Now, obviously the Gray Lady’s been taking some heat for this decision – I mean, there’s at least 40-50 per cent of the nation who believes we’re actually at war, and another 40 or 50 who don’t believe we are, but who want to bring the troops home anyway. And you could, if you were so disposed, come to the conclusion that the Times, by exposing what it admits is a perfectly legal exercise in overseas surveillance, is offering aid and comfort to the enemy.
That either does or does not exist, and if it does not exist, then bringing the troops home ASAP will stop this non-existent enemy from killing any more of them. Because the killing has to end at some point. Even though it isn’t actually real. Because if it were real, then the enemy would have uniforms and everything, and we’d be compelled to treat them in accordance with the Geneva Conventions instead as unlawful combattants, but let’s just let that go for now, because it’s not the point the Times’ editors are trying to make. It’s this:
It’s not our job to pass judgment on whether this program is legal or effective, but the story cites strong arguments from proponents that this is the case… we cited considerable evidence that the program helps catch and prosecute financers of terror, and we have not identified any serious abuses of privacy so far. A reasonable person, informed about this program, might well decide to applaud it. That said, we hesitate to preempt the role of legislators and courts, and ultimately the electorate, which cannot consider a program if they don’t know about it.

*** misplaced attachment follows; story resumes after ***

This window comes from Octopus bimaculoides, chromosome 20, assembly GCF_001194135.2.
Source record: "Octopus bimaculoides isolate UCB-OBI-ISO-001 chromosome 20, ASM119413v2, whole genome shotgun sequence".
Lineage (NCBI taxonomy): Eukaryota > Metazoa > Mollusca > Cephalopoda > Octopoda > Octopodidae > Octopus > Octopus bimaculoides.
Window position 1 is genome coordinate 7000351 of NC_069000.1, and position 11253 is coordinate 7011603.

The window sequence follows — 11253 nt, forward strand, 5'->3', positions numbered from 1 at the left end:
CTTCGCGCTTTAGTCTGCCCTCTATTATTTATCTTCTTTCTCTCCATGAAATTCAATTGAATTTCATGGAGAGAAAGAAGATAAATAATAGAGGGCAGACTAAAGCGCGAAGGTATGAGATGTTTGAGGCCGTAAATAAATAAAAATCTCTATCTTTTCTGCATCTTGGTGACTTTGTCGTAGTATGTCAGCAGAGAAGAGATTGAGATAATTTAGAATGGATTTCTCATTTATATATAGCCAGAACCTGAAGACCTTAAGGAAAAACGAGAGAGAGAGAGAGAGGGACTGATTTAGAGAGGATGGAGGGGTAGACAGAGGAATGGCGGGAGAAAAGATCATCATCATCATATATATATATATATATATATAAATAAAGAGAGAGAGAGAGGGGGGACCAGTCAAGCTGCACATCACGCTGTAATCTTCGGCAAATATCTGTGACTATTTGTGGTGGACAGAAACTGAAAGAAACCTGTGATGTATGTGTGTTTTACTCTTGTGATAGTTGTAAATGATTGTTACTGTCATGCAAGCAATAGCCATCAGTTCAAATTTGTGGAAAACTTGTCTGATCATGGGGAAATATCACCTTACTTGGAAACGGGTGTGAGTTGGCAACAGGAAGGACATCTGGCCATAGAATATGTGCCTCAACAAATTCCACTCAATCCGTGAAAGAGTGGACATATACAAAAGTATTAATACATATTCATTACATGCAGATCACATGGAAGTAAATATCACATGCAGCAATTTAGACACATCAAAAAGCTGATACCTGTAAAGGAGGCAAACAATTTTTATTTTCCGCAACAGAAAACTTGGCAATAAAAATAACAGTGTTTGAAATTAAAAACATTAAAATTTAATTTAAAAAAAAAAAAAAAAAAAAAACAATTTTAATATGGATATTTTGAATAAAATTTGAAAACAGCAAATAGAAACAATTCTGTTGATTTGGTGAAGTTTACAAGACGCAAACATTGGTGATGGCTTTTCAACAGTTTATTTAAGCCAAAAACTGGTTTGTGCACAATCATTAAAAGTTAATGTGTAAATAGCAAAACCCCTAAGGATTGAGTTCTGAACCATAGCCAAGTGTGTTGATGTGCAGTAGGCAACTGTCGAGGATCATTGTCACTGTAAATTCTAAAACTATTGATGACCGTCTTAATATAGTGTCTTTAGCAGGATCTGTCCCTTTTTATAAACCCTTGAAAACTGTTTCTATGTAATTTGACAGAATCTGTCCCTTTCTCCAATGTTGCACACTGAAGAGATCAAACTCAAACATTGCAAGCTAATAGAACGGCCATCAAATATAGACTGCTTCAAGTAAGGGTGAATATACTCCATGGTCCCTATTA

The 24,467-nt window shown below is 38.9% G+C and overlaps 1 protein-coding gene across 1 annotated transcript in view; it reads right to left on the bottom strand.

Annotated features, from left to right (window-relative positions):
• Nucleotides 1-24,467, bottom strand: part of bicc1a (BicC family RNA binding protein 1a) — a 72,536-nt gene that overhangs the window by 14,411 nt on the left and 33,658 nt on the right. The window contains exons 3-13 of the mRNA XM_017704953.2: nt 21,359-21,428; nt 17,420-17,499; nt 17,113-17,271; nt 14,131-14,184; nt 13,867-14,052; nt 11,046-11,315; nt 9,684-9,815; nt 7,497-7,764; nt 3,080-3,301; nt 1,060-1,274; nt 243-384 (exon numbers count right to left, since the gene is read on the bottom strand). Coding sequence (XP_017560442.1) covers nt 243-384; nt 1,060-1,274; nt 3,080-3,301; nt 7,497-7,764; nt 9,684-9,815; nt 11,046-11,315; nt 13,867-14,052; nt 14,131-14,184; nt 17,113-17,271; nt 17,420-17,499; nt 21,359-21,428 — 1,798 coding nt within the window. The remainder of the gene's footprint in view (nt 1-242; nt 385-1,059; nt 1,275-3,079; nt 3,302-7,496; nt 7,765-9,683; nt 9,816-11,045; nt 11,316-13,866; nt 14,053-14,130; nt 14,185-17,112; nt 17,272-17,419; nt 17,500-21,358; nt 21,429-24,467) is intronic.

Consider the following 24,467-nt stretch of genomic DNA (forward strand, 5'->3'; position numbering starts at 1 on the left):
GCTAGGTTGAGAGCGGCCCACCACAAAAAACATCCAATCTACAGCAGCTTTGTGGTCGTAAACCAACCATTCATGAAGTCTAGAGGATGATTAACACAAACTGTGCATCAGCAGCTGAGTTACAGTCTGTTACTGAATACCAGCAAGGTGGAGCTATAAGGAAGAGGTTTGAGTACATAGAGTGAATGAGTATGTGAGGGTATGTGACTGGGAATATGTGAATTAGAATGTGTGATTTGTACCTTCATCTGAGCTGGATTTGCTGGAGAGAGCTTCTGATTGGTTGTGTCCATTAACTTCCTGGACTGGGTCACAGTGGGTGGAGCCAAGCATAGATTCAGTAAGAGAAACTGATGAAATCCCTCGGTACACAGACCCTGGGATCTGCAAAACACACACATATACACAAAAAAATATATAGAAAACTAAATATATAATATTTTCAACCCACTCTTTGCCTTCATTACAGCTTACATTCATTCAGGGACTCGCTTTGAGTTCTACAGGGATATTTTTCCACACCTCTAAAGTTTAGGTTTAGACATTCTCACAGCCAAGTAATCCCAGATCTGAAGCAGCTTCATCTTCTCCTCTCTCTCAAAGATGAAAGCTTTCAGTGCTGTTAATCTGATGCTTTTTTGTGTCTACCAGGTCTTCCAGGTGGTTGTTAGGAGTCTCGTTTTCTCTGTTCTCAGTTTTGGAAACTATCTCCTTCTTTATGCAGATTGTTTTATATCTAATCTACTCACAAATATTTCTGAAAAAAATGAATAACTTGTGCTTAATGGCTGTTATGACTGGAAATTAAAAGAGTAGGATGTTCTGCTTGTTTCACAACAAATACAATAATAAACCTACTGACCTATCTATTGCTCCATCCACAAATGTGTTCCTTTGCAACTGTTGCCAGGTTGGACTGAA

We weighed most heavily the Administration’s concern that describing this program would endanger it. The central argument we heard from officials at senior levels was that international bankers would stop cooperating, would resist, if this program saw the light of day. We don’t know what the banking consortium will do, but we found this argument puzzling.
So damn puzzling that they couldn’t figure it out. So they decided (along with others) to kick it out there in the sunlight, and see what the rest of us could make out of it. You and me and all those financiers of terror that haven’t yet been caught or prosecuted, and now are not going to because, hey: You want to
get another Pulitzer make an omelete? You gotta break a few laws eggs.
So what if that re-routed money ends up carving out new smoking holes in New York or Washington, London or Madrid? So what if, terror being terror and doing what terror does – it can do no other – that money inevitably ends up costing tens, hundreds, maybe even thousands of innocent people their lives?
Sure, the program itself was legal. Sure, we all sort of expected that our government would be doing something like this, although we didn’t know the details. Sure, whoever leaked the details to the Times not only broke the law, but his or her own personal oath to the country that gave him birth and now pays his bills. Sure, the innocents who have to die are dying in the name of a monstrous cause.
Just don’t question Bill Keller’s motivations or patriotism. And don’t try to put the blood of the innocents at his door, when the time comes.
And if you do? Just try to prove that sh!t in a court of law, pal.